It’s just another day here at the office…
or is it?
Holocaust day, April 24th, 2017.
No matter where I look or what I listen to, I see and hear memories, harsh, beyond understanding memories of people who have been through the worst, to say the least.
My people. Jewish people.
No matter how many years we curate Holocaust Day, it never becomes a routine, it can’t. It only seeps through our skin deeper and deeper each year and we are left with our tears. Many tears.
Tears of anger, frustration, sadness, fear, strength, pride.
Tears of victory.
Because you know what? We are still here!
Yesterday I had the great honor of listening to the remarkable story of twin sisters, Lia and Yehudit Barne’a, who, along with their mother, Miriam-Rachel, survived the horrors of Auschwitz concentration camp in 1944.
Chosen by infamous Nazi doctor and torturer, Josef Mengele, known for his deadly human experiments on prisoners, the twins were able to survive because of their beauty and the miraculous courage of their mother.
Alas, I do not have a picture to show.
73 years later, keeping silent for years, unable to share these dreadful memories with their families, Lia and Yehudit did us a huge honor of telling us what they have been through. They finally spoke.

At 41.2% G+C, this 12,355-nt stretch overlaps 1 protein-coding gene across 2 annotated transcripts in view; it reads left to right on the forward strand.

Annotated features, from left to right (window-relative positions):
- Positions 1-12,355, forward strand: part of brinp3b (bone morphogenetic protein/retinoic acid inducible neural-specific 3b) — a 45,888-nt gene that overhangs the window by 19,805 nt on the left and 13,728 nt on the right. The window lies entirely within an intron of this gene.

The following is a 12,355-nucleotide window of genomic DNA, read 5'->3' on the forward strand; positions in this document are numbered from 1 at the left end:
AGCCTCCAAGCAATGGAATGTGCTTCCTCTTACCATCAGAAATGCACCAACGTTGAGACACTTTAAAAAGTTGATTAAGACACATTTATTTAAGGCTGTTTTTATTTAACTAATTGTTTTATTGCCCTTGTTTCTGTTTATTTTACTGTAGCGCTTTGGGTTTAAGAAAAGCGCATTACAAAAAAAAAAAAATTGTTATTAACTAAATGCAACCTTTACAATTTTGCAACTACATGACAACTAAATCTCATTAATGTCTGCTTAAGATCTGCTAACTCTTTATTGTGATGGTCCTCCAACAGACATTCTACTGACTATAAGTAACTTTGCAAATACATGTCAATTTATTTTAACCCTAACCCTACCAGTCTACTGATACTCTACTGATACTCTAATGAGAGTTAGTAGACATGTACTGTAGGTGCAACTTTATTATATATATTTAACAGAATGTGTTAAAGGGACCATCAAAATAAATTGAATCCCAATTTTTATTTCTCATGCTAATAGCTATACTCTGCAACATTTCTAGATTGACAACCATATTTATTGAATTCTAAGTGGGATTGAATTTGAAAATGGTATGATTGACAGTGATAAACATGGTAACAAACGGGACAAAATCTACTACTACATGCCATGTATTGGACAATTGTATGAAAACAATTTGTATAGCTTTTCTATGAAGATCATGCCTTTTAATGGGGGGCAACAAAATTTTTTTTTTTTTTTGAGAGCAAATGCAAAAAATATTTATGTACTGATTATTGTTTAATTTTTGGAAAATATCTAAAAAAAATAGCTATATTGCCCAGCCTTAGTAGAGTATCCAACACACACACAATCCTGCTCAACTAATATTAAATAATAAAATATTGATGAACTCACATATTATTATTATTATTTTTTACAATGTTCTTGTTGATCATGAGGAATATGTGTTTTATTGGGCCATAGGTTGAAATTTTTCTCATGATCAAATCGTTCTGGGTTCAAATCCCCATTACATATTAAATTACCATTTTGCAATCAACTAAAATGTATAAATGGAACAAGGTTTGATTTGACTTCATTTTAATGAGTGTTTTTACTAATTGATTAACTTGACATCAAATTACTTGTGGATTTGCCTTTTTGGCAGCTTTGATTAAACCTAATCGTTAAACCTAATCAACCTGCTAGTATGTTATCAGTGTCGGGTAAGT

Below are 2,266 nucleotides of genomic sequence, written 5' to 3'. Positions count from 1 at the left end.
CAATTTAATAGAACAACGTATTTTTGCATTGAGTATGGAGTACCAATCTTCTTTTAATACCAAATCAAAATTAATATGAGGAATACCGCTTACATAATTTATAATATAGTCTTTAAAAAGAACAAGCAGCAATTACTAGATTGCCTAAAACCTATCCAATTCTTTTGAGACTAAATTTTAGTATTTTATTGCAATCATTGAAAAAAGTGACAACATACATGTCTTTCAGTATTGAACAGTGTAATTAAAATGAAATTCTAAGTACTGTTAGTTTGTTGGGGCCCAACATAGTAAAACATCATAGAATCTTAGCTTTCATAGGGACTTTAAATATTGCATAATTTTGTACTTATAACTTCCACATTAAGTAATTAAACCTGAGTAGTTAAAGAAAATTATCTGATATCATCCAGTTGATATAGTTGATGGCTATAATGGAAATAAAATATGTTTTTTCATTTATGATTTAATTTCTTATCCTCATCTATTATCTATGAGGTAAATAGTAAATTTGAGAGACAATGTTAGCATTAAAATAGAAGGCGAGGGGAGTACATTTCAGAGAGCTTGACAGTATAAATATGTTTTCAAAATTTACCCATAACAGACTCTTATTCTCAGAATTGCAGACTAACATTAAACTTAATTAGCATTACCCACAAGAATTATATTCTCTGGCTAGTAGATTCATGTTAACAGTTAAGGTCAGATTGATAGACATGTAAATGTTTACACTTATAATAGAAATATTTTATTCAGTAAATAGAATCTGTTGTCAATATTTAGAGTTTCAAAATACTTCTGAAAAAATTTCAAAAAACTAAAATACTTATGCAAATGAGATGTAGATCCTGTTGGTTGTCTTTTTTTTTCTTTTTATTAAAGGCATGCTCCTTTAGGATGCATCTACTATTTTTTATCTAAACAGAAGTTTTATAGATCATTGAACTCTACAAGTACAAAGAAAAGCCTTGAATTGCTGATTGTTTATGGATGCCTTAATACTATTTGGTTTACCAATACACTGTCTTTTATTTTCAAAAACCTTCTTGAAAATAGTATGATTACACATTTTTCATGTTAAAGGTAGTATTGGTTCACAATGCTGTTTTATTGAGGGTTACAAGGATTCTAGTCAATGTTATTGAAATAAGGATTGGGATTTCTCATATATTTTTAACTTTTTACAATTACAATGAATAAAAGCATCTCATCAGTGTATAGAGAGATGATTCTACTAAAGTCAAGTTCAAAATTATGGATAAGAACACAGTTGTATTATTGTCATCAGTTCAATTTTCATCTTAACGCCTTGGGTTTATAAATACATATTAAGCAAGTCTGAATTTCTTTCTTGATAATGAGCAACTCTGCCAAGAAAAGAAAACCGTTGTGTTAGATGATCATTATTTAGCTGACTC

Out of hundreds of “patients” Mengele selected, only 80 survived. Twins were separated, sometimes only one would survive, some lost their ability to speak, hear, walk, see, give birth… some lost their sanity, and some held on to it against all odds.
They described the Death March from Auschwitz, the starvation, and tortures, and the maternal strength of the only sibling left, stealing whatever piece of bread she could find to keep her daughters alive.
Miriam- Rachel Barne’s saved her daughters and two more children from the vile claws of Nazi murderers.
And so, I listen and I am filled with fury, which I can’t do anything about, and my mind starts wandering what if Hitler was killed as a baby, but then I ask myself how can people be so sadistic and demonic as to take part in genociding 6 million Jews, how could they murder children, how can you survive and stay sane?
Lia and Yehudit answered this last question for us and said they simply hated the assumption that if you survived the holocaust, you probably left your sanity behind. Seeing what you saw, living what you lived, there’s no way you have your reason, common sense, and normality any longer, right?
You do, and you live to tell, and you love again, you marry, have kids, grandkids, and they keep you going. “They are”, and I quote Lia Barne’a, “your victory over Hitler”.
I am not usually one to write about Holocaust Day. I don’t know what made me eager enough to share this post. Perhaps it was Lia and Yehudit Barne’a, or the YouTube video I saw a few minutes ago containing rare recordings from 20/4/1945, of inmates at Bergen Belsen Concentration Camp sing the anthem of hope, Hatikva, which is now the Israeli national anthem.
Please, dedicate 2 minutes of your life to watch the video.
I am Jewish. I am proud to be Jewish.